I’ve learned that even when I have pains, I don’t have to be one.
Age 82

I’ve learned that every day you should reach out and touch someone. People love that human touch-holding hands, a warm hug, or just a friendly pat on the back.
Age 90

I’ve learned that I still have a lot to learn.
Age 92

I’ve learned that you should pass this on to someone you care about. Sometimes they just need a little something to make them smile.

Little Boy Was Swearing…

Sunday, March 21st, 2010

The little boy was caught swearing by his teacher.


“Jeffrey Alan!” she said, “you shouldn’t use that kind of language. Where did you hear it?”


“My daddy said it,” he responded.


“Well, that doesn’t matter,” she explained, “You don’t know what it means.”


“I do, too,” Jeffrey corrected. “It means the car won’t start.”

On Innovation

Sunday, January 31st, 2010

According to INSEAD, a Paris based business school, the U.S. economy is the most innovative in the world and is a better position to face future economic challenges than any other country. 


But you knew that, right?  


Some thoughts on innovation:


“Innovation is the specific instrument of entrepreneurship. The act that endows resources with a new capacity to create wealth.” 

                  Peter Drucker


“Mindless habitual behavior is the enemy of innovation.”

      Rosabeth Moss Kanter 


“I believe in being an innovator.”            

                         Walt Disney


“Innovation is the ability to see change as an opportunity-not a threat”.                              Unknown

“Innovation is the central issue in economic prosperity.”

                     Michael Porter

“The innovation point is the pivotal moment when talented and motivated people seek the opportunity to act on their ideas and dreams.”

                W. Arthur Porter

“Innovation distinguishes between a leader and a follower.”

                       Steve Jobs


“If you’re not failing every now and then, it’s a sign you’re not doing anything very innovative.”
Woody Allen


Wednesday, January 13th, 2010

1) Any time you see an E-Mail that says forward this on to ‘10′ of your friends, sign this petition, or you’ll get bad luck, good luck, or whatever, it almost always has an E-Mail tracker program attached that tracks the cookies and E-Mails of those folks you forward to. The host sender is getting a copy each time it gets forwarded and then is able to get list s of ‘activeE-Mails addresses to use in SPAM E-Mails, or sell to other spammers.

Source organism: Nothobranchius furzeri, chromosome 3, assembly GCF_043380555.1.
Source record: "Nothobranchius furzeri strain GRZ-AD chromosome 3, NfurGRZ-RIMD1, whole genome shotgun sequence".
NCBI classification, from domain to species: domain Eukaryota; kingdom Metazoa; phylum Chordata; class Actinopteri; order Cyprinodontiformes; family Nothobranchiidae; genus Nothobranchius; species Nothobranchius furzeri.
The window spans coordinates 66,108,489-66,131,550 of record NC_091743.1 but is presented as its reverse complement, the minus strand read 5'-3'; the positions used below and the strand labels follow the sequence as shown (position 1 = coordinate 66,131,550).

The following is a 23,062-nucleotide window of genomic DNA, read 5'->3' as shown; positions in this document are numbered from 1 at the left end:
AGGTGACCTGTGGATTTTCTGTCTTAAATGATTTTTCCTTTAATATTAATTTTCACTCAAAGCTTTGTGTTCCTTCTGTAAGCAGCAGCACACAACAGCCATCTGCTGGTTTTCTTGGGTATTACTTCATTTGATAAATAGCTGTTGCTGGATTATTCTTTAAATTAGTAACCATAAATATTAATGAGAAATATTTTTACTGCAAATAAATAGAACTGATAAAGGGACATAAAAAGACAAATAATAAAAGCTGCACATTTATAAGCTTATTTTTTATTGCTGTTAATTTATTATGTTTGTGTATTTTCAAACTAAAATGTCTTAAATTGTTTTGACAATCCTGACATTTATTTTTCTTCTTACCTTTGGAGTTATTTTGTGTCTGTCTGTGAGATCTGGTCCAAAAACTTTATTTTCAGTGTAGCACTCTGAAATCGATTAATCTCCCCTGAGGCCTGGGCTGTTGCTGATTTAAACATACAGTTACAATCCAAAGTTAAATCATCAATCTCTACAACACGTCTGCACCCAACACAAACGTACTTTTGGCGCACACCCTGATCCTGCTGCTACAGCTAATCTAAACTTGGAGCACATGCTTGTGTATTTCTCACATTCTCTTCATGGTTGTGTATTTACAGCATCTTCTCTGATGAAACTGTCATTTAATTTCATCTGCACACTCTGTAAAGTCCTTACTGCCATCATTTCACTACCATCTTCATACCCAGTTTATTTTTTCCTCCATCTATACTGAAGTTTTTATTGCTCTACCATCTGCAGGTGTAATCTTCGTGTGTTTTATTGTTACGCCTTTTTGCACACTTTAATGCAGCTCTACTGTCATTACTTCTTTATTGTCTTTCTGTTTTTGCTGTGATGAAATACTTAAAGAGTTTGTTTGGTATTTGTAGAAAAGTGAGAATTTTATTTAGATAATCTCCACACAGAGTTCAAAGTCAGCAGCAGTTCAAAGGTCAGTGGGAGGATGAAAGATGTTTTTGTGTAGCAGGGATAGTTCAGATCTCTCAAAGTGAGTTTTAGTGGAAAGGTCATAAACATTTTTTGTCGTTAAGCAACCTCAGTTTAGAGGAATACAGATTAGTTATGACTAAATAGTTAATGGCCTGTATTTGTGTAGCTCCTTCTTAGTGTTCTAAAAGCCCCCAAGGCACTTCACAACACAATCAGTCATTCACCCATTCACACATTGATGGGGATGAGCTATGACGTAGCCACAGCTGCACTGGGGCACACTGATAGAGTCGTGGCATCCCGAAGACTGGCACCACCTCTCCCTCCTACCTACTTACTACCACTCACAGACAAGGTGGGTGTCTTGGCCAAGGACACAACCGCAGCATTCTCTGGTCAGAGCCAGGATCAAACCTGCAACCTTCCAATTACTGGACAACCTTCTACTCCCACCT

2) Almost all E-Mails that ask you to add your name and forward on to others are similar to that mass letter years ago that asked people to send business cards to t he little kid in Florida who wanted to break the Guinness Book of Records for the most cards. All it was, and all any of this type of E-Mail is, is a way to get names and ‘cookie’ tracking information for telemarketers and spammers - - to validate active E-Mail accounts for their own profitable purposes.

You can do your friend s and family members a GREAT favor by sending this information to them; you will be providing a service to your friends, and will be rewarded by not getting thousands of spam E-Mails in the future!

If you have been sending out (FORWARDING) the above kinds of E-Mail, now you know why you get so much SPAM!

Do yourself a favor and STOP adding your name(s) to those types of listings regardless how inviting they might sound!

You may think you are supporting a GREAT cause, but you are NOT in the long run. Instead, you will be getting tons of junk mail later! Plus, we are helping the spammers get rich! Let’s don’t make it easy for them!

Also: E-Mail petitions are NOT acceptable to Congress or any other organization.
To be acceptable, petitions must have a signed signature and full address of the person signing the petition.

Maintaining a Positive Attitude at Work

Wednesday, January 6th, 2010

If you want to become or remain a positive force in the workplace, you need a strategy. Follow the suggestions below to get yourself on the way:

  • Ask three people you consider positive forces how they maintain their attitudes